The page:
Tuesday, July 27, 2004

Two words: Barrack Obama

The democratic national convention is going down - two days over, two to come. I haven't watched it all, but I was begining to think I'd seen enough. I saw the news personalities talk about how the democrats would be trying to find a nice, strong, effective, one-sentence statement that could 'sum up' their entire campaign. I saw more politicians than I care to mention talk about how John Kerry is for a "strong America", and none of them told me if John Kerry is strong enough for America. I even saw Howard Dean recieve an inspiringly rousing ovation, only to follow it with an empty, lack-luster speach, that did little to rouse my quickly deflating hopes for American politics. I did see Ralph Nader interviewed briefly by a news channel, but while he brought the facts, the intelligence, the idealism, and even his new book, he can't bring the charm, and he'll never bring in any votes. In his dreary speech, Dean managed to confound the press with raising the issue of being unashamed to be a Democrat? Were the Democrats ashamed? Were they supposed to be? I'm not sure it ever occured to me to be ashamed before, but Howie, now that you mention it... The more I watched, the more they talked. The more they talked, the less they said. The less they said, the more I knew that my vote for the democrats was to be one of desperation. I do not want John Kerry to be President, kind of like I don't want Peter Forsberg to go play hockey in Sweeden, but a re-election in 2004 isn't a matter of preference, it's more along the lines of losing both thumbs, or getting developing a case of interminable, lifelong indegestion. As the convention went down, so did my belief that they had answers, and with that, my hope that we might be able to turn this political gong-show around. To be honest, I was ready to vote for Nader, not because I want him to be the next president, but because I'm just frustrated as hell with my other choices. Then came Barrack Obama.

As he walked to the stage while the news personalities finished their idle banter and the flashy on-screen graphics identified him as a a current state senator in Illinois, candidate for the U.S. Senate from the same state, a black guy with a clearly african name, and the keynote speaker on the second night of the Democratic National Convention, a position held last night by Bill Clinton, things didn't seem to add up. Who is Barrack Obama, why is he the keynote speaker, and how the hell do you say his name. Before he ever got around to mentioning John Kerry, those had been quite definitively answered. If you can find the video (dictatoblog found one, check it out now, before you read any more) of his speech anywhere, watch it, because the transcript really doesn't do him justice.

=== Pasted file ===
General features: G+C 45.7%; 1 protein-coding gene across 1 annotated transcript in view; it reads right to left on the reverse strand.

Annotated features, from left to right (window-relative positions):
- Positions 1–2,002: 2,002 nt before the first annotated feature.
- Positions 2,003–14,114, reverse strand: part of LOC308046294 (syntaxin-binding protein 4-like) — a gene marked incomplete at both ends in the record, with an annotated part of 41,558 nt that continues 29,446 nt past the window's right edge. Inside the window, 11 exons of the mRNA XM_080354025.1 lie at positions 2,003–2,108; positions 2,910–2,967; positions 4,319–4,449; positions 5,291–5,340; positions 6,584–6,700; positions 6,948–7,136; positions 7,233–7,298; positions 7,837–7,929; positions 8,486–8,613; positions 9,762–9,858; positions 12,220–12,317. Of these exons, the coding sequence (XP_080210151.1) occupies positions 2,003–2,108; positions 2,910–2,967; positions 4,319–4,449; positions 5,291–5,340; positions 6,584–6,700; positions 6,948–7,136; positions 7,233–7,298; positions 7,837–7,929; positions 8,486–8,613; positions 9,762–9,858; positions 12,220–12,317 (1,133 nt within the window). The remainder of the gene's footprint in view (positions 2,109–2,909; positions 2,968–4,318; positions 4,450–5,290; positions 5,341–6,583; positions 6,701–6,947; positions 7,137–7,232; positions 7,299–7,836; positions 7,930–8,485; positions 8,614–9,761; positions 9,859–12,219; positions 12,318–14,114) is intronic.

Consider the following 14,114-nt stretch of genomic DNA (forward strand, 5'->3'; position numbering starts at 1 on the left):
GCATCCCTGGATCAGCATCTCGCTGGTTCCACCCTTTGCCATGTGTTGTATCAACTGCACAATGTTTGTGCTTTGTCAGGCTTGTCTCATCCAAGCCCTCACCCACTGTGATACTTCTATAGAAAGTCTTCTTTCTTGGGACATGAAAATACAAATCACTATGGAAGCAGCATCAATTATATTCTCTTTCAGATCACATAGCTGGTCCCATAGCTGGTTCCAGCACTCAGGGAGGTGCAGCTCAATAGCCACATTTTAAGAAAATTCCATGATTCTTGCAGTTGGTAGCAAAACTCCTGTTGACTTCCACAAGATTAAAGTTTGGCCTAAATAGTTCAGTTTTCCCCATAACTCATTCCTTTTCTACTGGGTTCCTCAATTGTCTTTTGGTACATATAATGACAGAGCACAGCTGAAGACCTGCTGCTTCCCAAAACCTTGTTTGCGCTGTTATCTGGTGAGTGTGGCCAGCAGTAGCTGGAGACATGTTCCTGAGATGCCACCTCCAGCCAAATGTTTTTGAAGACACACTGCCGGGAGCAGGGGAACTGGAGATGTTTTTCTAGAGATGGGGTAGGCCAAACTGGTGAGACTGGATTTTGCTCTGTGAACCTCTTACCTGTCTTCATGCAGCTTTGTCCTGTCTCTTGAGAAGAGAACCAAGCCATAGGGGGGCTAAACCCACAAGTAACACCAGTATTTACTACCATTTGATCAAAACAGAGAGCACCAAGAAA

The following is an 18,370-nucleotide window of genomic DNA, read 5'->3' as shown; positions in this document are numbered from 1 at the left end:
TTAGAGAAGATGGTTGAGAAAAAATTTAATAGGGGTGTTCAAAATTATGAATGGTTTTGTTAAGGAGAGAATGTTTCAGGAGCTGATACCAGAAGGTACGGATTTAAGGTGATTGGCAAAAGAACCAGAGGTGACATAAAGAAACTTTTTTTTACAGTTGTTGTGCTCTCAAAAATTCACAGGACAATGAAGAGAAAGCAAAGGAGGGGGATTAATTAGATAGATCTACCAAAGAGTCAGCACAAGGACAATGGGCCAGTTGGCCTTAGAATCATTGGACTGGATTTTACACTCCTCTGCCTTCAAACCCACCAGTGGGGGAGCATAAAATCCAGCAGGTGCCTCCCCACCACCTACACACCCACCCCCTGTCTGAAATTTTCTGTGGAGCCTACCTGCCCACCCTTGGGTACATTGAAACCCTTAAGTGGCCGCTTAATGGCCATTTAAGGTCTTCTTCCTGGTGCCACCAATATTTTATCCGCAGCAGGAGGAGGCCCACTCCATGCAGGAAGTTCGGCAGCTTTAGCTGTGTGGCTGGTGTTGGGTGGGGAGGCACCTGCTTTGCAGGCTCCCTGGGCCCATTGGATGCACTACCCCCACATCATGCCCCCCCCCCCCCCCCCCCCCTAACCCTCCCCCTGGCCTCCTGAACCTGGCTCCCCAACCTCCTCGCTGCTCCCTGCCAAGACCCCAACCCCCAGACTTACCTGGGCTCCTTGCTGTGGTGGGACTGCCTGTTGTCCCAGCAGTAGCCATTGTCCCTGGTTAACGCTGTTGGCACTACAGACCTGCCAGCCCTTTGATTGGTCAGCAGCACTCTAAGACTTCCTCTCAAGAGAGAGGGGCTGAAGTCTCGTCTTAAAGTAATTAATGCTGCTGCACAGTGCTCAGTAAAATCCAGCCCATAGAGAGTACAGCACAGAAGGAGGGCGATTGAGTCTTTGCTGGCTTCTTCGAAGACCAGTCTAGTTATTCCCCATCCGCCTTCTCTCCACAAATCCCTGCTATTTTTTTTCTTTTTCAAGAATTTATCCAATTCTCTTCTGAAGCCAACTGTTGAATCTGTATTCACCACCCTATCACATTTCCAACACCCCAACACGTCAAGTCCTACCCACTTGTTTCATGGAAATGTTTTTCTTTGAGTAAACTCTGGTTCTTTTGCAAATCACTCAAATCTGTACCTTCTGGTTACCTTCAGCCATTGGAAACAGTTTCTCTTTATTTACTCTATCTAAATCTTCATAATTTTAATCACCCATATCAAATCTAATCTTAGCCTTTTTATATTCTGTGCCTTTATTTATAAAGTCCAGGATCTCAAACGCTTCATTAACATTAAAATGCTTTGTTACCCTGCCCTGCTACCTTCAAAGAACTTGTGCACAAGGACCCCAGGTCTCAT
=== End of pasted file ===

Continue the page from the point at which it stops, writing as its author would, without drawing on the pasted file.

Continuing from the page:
Toward the end of one of the more powerful, logical, well-written, and well-delivered political speeches I've seen in a long, long time, Obama put into words just the kind of hope for the future I wanted to have, but just couldn't find amoung the coercive language and empty promises made by both parties:

"It's the hope of slaves sitting around a fire singing freedom songs; the hope of immigrants setting out for distant shores; the hope of a young naval lieutenant bravely patrolling the Mekong Delta; the hope of a mill worker's son who dares to defy the odds; the hope of a skinny kid with a funny name who believes that America has a place for him, too."

I won't pretend that the appeal of Obama's speech wasn't primarily emotional. I won't try to tell you he even scratched the surface of an actual discussion of the issues at play in this election, and in the future, he didn't. What he did do, was deliver a damn fine speech - a speech that wouldn't make me wince to know the world was watching. When we elect a president, or political figure, we elect, to a certian extent, just that, a figure. We elect a representitave, that will speak, act, think, and represent us. Based on one speech, given by one man, on one night, I am prepared to say that there must surely be at least one man in Washington (or rather, still aiming for Washington), that I would be both unashamed and glad to have represent me in the senate, the white house, or the world. Even if his ideas and beliefs were not my own, my values not his, and our opinions oposed, we could at least have a, a public speaker who could speak, and leader who could lead, and a representative who could downwrite REPRESENT. Barrack Obama, you got my vote tonight, for whatever you run for.

George, don't tell me to be optomistic, give me something to be optomistic about. Howie, don't tell to be unashamed to be a democrat, give me something to be unashamed about. The rest of you, don't tell me to vote, give me something to vote for. Tonight, a skinny black kid from Illinois moved me. Bloody brilliant, I say.

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